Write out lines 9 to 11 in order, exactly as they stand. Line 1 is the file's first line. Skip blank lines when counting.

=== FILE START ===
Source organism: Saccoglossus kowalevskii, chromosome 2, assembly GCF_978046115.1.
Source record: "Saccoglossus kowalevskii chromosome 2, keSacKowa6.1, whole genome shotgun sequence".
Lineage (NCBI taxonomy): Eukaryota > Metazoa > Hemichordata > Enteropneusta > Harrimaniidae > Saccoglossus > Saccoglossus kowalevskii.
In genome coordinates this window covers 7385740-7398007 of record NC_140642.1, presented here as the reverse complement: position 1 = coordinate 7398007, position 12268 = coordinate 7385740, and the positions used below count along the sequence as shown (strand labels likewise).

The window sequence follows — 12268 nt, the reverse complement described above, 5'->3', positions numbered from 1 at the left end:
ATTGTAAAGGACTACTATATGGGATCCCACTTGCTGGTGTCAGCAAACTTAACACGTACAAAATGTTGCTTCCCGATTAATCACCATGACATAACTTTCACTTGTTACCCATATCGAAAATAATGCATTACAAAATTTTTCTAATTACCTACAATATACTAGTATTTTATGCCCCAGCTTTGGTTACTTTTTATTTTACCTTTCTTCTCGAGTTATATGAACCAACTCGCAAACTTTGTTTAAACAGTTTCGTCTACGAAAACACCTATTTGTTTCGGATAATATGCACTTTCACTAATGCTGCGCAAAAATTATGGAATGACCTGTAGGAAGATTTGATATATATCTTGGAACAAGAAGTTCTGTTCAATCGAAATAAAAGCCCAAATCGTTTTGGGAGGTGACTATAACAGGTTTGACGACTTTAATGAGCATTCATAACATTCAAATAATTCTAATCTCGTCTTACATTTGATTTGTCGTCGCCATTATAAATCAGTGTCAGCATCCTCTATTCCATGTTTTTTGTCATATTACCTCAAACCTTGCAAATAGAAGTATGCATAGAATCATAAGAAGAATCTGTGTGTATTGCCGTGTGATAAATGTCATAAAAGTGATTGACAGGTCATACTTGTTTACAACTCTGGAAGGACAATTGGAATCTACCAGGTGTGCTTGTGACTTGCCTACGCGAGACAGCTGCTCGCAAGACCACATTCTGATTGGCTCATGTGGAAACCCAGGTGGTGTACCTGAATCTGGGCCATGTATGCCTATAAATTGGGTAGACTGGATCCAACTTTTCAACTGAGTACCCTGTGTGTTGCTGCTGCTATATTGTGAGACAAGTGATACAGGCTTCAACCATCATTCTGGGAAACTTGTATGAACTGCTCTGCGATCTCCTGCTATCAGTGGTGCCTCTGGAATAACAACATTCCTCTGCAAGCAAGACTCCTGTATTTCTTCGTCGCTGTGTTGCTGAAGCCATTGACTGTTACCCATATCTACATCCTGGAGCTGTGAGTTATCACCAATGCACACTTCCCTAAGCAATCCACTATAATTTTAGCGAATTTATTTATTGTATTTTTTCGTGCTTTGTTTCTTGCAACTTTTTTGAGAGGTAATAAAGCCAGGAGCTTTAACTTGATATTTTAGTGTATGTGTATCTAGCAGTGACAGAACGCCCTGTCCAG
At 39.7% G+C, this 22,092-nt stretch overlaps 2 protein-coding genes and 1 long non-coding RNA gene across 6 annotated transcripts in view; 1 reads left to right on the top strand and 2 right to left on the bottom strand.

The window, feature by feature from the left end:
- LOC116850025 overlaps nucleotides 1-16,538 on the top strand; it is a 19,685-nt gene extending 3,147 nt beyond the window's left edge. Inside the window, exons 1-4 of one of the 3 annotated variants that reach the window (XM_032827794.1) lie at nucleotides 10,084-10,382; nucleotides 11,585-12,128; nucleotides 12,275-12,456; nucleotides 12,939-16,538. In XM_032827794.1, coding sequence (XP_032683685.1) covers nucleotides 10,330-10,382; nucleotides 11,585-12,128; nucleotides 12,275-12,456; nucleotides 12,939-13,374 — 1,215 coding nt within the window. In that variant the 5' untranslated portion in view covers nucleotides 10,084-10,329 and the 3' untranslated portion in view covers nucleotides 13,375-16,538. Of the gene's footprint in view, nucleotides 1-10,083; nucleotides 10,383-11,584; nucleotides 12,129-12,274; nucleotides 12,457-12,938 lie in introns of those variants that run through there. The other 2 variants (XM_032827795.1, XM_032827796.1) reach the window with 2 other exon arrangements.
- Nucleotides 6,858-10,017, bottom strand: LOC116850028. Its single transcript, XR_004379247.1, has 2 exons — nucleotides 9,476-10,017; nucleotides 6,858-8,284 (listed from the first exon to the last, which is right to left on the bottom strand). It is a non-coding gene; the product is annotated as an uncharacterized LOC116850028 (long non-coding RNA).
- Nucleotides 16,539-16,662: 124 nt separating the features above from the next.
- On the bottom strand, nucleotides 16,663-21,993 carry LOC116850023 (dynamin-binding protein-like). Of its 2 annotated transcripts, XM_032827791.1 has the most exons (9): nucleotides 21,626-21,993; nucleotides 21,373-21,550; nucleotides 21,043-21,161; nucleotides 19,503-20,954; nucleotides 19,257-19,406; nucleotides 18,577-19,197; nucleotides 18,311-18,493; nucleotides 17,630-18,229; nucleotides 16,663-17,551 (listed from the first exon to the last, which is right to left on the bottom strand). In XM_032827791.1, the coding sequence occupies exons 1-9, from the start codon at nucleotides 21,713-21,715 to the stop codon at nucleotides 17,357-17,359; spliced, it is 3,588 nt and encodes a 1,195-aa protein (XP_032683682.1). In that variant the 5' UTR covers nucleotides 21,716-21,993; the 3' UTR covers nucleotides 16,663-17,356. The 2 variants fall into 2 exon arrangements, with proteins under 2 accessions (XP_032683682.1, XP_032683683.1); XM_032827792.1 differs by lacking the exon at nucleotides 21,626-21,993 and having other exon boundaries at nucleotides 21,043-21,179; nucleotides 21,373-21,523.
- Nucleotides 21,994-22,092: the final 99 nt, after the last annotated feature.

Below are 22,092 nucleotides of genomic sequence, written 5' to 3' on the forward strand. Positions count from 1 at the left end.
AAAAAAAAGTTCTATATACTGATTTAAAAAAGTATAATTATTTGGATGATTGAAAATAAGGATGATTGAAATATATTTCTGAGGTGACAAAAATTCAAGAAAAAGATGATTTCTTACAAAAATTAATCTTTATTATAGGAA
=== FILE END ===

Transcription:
- LOC116850025 overlaps nucleotides 1-16,538 on the top strand; it is a 19,685-nt gene extending 3,147 nt beyond the window's left edge. Inside the window, exons 1-4 of one of the 3 annotated variants that reach the window (XM_032827794.1) lie at nucleotides 10,084-10,382; nucleotides 11,585-12,128; nucleotides 12,275-12,456; nucleotides 12,939-16,538. In XM_032827794.1, coding sequence (XP_032683685.1) covers nucleotides 10,330-10,382; nucleotides 11,585-12,128; nucleotides 12,275-12,456; nucleotides 12,939-13,374 — 1,215 coding nt within the window. In that variant the 5' untranslated portion in view covers nucleotides 10,084-10,329 and the 3' untranslated portion in view covers nucleotides 13,375-16,538. Of the gene's footprint in view, nucleotides 1-10,083; nucleotides 10,383-11,584; nucleotides 12,129-12,274; nucleotides 12,457-12,938 lie in introns of those variants that run through there. The other 2 variants (XM_032827795.1, XM_032827796.1) reach the window with 2 other exon arrangements.
- Nucleotides 6,858-10,017, bottom strand: LOC116850028. Its single transcript, XR_004379247.1, has 2 exons — nucleotides 9,476-10,017; nucleotides 6,858-8,284 (listed from the first exon to the last, which is right to left on the bottom strand). It is a non-coding gene; the product is annotated as an uncharacterized LOC116850028 (long non-coding RNA).
- Nucleotides 16,539-16,662: 124 nt separating the features above from the next.